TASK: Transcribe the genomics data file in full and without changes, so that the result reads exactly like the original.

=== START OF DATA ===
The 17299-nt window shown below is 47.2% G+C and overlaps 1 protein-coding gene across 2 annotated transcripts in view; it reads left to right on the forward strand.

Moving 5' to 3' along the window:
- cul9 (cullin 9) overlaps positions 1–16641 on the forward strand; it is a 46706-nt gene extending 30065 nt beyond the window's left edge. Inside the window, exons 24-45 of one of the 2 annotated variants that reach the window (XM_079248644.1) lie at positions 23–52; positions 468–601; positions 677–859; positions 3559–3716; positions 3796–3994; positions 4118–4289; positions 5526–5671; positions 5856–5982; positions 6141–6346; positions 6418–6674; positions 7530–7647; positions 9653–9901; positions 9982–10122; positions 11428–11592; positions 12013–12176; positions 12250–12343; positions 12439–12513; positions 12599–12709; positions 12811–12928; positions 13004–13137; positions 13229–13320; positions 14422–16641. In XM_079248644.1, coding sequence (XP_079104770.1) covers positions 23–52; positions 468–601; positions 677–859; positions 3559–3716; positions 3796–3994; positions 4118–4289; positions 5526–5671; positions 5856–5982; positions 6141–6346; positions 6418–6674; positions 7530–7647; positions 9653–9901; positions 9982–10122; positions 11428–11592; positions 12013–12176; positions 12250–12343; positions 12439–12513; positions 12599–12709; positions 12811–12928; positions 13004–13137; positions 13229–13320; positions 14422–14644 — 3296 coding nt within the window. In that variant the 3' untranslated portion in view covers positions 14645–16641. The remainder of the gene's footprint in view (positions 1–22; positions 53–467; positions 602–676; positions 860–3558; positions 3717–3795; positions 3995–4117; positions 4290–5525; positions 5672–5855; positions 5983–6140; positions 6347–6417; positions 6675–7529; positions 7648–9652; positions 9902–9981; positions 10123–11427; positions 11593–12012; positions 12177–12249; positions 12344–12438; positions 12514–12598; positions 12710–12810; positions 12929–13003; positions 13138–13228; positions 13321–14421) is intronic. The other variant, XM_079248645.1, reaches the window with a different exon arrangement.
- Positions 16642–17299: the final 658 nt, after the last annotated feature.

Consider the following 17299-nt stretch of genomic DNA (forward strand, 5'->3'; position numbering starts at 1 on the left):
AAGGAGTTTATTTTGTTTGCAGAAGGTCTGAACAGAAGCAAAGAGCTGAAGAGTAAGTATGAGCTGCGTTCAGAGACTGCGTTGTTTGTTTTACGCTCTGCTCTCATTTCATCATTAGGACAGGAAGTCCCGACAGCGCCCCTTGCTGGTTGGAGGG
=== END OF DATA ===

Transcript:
The 17299-nt window shown below is 47.2% G+C and overlaps 1 protein-coding gene across 2 annotated transcripts in view; it reads left to right on the forward strand.

Moving 5' to 3' along the window:
- cul9 (cullin 9) overlaps positions 1–16641 on the forward strand; it is a 46706-nt gene extending 30065 nt beyond the window's left edge. Inside the window, exons 24-45 of one of the 2 annotated variants that reach the window (XM_079248644.1) lie at positions 23–52; positions 468–601; positions 677–859; positions 3559–3716; positions 3796–3994; positions 4118–4289; positions 5526–5671; positions 5856–5982; positions 6141–6346; positions 6418–6674; positions 7530–7647; positions 9653–9901; positions 9982–10122; positions 11428–11592; positions 12013–12176; positions 12250–12343; positions 12439–12513; positions 12599–12709; positions 12811–12928; positions 13004–13137; positions 13229–13320; positions 14422–16641. In XM_079248644.1, coding sequence (XP_079104770.1) covers positions 23–52; positions 468–601; positions 677–859; positions 3559–3716; positions 3796–3994; positions 4118–4289; positions 5526–5671; positions 5856–5982; positions 6141–6346; positions 6418–6674; positions 7530–7647; positions 9653–9901; positions 9982–10122; positions 11428–11592; positions 12013–12176; positions 12250–12343; positions 12439–12513; positions 12599–12709; positions 12811–12928; positions 13004–13137; positions 13229–13320; positions 14422–14644 — 3296 coding nt within the window. In that variant the 3' untranslated portion in view covers positions 14645–16641. The remainder of the gene's footprint in view (positions 1–22; positions 53–467; positions 602–676; positions 860–3558; positions 3717–3795; positions 3995–4117; positions 4290–5525; positions 5672–5855; positions 5983–6140; positions 6347–6417; positions 6675–7529; positions 7648–9652; positions 9902–9981; positions 10123–11427; positions 11593–12012; positions 12177–12249; positions 12344–12438; positions 12514–12598; positions 12710–12810; positions 12929–13003; positions 13138–13228; positions 13321–14421) is intronic. The other variant, XM_079248645.1, reaches the window with a different exon arrangement.
- Positions 16642–17299: the final 658 nt, after the last annotated feature.

Consider the following 17299-nt stretch of genomic DNA (forward strand, 5'->3'; position numbering starts at 1 on the left):
AAGGAGTTTATTTTGTTTGCAGAAGGTCTGAACAGAAGCAAAGAGCTGAAGAGTAAGTATGAGCTGCGTTCAGAGACTGCGTTGTTTGTTTTACGCTCTGCTCTCATTTCATCATTAGGACAGGAAGTCCCGACAGCGCCCCTTGCTGGTTGGAGGG